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Pablo Larraín’s Post Mortem

Pablo Larraín, Post Mortem, 2010, still from a color film in 16 mm transferred to 35 mm, 98 minutes. Mario Cornejo (Alfredo Castro).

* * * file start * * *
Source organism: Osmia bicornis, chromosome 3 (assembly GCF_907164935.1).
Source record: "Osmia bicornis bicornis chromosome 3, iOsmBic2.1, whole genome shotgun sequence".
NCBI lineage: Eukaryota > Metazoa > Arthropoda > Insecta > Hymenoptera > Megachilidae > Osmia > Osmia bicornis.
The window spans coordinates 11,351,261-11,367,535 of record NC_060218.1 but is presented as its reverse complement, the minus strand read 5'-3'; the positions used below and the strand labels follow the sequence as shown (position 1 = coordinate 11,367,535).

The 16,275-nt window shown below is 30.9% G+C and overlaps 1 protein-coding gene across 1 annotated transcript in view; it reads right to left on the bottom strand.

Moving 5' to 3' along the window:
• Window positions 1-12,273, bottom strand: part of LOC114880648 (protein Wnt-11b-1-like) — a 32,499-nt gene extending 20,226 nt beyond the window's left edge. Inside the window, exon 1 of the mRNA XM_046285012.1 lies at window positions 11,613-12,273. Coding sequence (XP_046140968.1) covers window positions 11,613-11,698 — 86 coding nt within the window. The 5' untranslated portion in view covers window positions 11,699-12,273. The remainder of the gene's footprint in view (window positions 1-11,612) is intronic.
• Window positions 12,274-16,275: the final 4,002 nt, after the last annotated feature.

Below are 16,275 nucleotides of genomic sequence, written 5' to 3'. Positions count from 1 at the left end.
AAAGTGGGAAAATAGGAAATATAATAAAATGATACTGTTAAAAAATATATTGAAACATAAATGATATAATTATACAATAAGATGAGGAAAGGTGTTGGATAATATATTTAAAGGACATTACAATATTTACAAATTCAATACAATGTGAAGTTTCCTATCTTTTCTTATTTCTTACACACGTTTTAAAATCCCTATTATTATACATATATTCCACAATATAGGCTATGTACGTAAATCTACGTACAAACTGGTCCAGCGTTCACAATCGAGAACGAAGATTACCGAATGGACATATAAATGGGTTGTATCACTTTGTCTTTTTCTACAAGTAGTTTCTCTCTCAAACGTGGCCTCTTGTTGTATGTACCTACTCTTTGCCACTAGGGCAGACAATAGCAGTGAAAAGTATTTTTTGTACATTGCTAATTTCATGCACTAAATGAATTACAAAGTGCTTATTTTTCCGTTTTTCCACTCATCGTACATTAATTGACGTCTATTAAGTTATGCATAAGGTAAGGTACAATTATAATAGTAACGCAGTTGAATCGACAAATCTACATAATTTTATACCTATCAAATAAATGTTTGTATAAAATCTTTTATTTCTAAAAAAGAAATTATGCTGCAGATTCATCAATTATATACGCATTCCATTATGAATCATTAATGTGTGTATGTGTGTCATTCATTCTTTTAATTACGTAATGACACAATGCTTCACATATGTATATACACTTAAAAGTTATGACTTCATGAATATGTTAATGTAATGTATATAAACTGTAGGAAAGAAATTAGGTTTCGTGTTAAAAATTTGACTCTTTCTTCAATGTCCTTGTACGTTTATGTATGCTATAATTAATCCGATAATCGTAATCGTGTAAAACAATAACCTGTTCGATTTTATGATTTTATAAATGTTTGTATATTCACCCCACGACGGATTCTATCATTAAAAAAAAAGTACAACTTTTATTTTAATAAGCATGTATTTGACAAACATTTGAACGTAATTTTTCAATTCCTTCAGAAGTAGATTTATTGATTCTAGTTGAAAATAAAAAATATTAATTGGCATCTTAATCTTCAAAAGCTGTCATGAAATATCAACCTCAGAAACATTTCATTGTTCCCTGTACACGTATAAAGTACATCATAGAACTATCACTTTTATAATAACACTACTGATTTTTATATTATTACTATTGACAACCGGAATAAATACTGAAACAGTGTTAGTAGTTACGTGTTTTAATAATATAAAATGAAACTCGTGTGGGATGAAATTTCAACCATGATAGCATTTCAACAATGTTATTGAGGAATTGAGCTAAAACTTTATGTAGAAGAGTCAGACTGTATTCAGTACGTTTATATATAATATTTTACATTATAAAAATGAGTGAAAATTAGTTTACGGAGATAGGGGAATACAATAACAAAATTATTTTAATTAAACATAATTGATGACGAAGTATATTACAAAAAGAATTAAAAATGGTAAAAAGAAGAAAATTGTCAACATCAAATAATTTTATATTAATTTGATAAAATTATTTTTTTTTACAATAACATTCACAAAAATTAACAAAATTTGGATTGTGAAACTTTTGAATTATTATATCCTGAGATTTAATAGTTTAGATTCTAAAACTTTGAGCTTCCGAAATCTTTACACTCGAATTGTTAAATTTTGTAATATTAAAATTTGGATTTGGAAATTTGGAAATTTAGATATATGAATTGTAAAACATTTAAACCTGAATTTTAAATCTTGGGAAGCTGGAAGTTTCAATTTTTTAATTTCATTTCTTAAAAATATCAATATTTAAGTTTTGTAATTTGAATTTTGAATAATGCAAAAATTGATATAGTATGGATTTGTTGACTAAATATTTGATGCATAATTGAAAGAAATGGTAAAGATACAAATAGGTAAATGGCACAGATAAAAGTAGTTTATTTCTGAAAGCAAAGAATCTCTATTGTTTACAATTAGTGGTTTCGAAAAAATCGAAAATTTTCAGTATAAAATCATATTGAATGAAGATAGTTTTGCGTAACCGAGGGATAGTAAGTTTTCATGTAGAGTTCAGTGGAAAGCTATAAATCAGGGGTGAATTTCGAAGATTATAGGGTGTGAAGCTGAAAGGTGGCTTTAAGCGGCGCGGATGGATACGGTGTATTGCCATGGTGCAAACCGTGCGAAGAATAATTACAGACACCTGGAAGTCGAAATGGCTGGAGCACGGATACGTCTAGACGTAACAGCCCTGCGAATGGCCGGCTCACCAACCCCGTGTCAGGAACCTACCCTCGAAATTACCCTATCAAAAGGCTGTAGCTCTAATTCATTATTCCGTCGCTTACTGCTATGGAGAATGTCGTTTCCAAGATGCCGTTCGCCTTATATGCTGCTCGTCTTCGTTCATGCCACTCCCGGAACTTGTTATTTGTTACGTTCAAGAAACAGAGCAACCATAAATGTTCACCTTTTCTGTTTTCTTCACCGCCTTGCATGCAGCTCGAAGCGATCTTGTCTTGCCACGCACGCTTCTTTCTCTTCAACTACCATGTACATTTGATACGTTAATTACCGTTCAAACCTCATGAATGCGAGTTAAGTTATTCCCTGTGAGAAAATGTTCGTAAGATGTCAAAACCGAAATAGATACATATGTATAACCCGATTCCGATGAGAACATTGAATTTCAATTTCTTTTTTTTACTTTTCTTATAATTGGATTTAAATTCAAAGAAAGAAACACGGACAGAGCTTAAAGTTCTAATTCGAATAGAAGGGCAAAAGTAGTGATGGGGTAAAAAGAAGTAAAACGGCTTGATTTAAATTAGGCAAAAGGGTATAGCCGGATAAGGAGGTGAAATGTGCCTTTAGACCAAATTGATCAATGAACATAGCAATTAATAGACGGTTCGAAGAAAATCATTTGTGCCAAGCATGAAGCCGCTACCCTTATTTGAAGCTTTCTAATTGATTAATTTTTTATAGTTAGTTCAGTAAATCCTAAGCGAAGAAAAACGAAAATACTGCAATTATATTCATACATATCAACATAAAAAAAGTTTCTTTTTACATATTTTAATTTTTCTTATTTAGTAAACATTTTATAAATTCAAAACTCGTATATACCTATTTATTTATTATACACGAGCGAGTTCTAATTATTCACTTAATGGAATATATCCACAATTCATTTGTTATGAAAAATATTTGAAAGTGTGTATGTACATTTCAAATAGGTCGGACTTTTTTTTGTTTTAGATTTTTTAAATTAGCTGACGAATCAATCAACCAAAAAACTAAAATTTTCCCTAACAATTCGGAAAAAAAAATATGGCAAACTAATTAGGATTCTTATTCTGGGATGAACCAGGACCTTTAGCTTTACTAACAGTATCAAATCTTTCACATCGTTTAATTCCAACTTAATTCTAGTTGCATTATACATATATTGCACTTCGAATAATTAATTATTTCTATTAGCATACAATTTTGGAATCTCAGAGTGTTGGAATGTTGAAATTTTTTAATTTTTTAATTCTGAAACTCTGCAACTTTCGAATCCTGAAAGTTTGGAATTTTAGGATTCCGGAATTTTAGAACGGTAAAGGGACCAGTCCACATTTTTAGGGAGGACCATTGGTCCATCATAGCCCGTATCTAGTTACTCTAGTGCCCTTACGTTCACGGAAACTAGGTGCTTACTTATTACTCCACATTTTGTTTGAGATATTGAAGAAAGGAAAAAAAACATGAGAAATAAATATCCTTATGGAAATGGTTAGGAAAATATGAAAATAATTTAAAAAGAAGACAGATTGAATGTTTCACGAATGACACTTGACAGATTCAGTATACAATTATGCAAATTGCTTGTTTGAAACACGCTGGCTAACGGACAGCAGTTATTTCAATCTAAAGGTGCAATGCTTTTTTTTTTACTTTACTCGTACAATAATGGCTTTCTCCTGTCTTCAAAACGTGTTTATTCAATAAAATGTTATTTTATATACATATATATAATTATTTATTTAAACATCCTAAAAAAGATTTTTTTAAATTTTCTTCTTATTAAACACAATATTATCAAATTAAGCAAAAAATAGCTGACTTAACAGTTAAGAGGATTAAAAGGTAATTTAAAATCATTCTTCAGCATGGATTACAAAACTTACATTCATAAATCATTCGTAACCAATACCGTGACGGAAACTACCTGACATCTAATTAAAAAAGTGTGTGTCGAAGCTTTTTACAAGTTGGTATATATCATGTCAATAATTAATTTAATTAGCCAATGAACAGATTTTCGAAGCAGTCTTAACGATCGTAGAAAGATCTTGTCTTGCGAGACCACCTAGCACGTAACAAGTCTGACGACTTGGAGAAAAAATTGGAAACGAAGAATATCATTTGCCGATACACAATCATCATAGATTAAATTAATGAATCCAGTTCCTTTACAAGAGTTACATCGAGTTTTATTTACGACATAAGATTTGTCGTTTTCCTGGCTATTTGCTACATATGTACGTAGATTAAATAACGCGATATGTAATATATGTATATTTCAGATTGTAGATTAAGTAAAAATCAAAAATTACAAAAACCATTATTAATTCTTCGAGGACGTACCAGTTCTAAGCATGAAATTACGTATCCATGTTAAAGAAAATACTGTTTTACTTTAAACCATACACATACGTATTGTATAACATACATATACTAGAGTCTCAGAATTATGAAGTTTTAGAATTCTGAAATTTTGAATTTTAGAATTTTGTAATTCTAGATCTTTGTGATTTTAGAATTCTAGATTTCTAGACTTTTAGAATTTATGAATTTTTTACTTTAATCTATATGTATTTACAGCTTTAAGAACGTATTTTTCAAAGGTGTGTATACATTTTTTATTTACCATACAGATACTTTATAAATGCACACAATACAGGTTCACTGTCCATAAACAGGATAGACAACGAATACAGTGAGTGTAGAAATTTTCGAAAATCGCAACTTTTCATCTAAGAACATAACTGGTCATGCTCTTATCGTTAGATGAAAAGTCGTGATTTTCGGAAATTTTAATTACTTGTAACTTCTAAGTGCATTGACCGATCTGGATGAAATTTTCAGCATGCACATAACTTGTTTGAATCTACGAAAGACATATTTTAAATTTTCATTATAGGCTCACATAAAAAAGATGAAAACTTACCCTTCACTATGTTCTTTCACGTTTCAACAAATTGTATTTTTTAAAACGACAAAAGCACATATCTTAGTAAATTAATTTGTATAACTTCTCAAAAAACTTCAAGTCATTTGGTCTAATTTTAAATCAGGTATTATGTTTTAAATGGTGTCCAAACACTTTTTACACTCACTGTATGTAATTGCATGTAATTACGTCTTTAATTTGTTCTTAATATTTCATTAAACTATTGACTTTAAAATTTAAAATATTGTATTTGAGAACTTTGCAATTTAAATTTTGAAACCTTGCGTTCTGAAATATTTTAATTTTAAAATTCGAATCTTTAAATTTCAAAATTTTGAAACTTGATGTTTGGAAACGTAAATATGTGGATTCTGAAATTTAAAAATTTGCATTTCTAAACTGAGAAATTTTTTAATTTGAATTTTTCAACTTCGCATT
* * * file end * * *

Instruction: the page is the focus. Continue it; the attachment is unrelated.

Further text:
ETIOLATING LIGHT turns Chile into a nation of wraiths in Post Mortem, Pablo Larraín’s baleful allegory set at the time of the US-backed coup that deposed Salvador Allende in 1973. “Nothing can escape the wheel of history,” Dr. Castillo, chief coroner and dialectician at a Santiago hospital, proclaims early in the film, a point made literal in Mortem’s first image, a pulverizing long take from the undercarriage of an army tank as it grinds its way down a debris-strewn avenue. The film’s two self-absorbed protagonists do their best to ignore the imminence of history, falling into a catatonic love affair amid the escalating chaos. Mario Cornejo (Alfredo Castro), a sallow, lank-haired morgue assistant with deadened eyes—less Thin White Duke than ashen Nosferatu—furtively dotes on Nancy Puelma (Antonia Zegers), the anorexic cabaret dancer from across the way. (The film could

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